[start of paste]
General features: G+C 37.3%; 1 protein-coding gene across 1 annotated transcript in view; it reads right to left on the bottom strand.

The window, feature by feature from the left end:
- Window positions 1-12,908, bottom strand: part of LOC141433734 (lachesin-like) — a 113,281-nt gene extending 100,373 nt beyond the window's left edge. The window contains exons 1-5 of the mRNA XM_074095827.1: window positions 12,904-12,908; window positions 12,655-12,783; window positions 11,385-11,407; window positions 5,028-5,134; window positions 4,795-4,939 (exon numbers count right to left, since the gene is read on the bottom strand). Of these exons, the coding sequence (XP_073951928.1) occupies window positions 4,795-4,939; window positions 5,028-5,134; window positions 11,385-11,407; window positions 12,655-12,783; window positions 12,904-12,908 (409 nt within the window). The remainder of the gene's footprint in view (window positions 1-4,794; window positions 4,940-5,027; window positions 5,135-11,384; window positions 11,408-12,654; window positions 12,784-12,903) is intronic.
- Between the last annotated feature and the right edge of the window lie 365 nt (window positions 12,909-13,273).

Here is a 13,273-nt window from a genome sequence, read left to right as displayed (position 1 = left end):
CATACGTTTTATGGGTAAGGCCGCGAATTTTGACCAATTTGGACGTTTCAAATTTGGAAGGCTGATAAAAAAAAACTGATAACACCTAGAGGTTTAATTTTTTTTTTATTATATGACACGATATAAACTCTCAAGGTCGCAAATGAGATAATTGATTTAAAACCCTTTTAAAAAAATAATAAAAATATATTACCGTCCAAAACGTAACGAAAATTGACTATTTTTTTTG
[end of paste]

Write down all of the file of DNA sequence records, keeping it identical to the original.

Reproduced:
General features: G+C 37.3%; 1 protein-coding gene across 1 annotated transcript in view; it reads right to left on the bottom strand.

The window, feature by feature from the left end:
- Window positions 1-12,908, bottom strand: part of LOC141433734 (lachesin-like) — a 113,281-nt gene extending 100,373 nt beyond the window's left edge. The window contains exons 1-5 of the mRNA XM_074095827.1: window positions 12,904-12,908; window positions 12,655-12,783; window positions 11,385-11,407; window positions 5,028-5,134; window positions 4,795-4,939 (exon numbers count right to left, since the gene is read on the bottom strand). Of these exons, the coding sequence (XP_073951928.1) occupies window positions 4,795-4,939; window positions 5,028-5,134; window positions 11,385-11,407; window positions 12,655-12,783; window positions 12,904-12,908 (409 nt within the window). The remainder of the gene's footprint in view (window positions 1-4,794; window positions 4,940-5,027; window positions 5,135-11,384; window positions 11,408-12,654; window positions 12,784-12,903) is intronic.
- Between the last annotated feature and the right edge of the window lie 365 nt (window positions 12,909-13,273).

Here is a 13,273-nt window from a genome sequence, read left to right as displayed (position 1 = left end):
CATACGTTTTATGGGTAAGGCCGCGAATTTTGACCAATTTGGACGTTTCAAATTTGGAAGGCTGATAAAAAAAAACTGATAACACCTAGAGGTTTAATTTTTTTTTTATTATATGACACGATATAAACTCTCAAGGTCGCAAATGAGATAATTGATTTAAAACCCTTTTAAAAAAATAATAAAAATATATTACCGTCCAAAACGTAACGAAAATTGACTATTTTTTTTG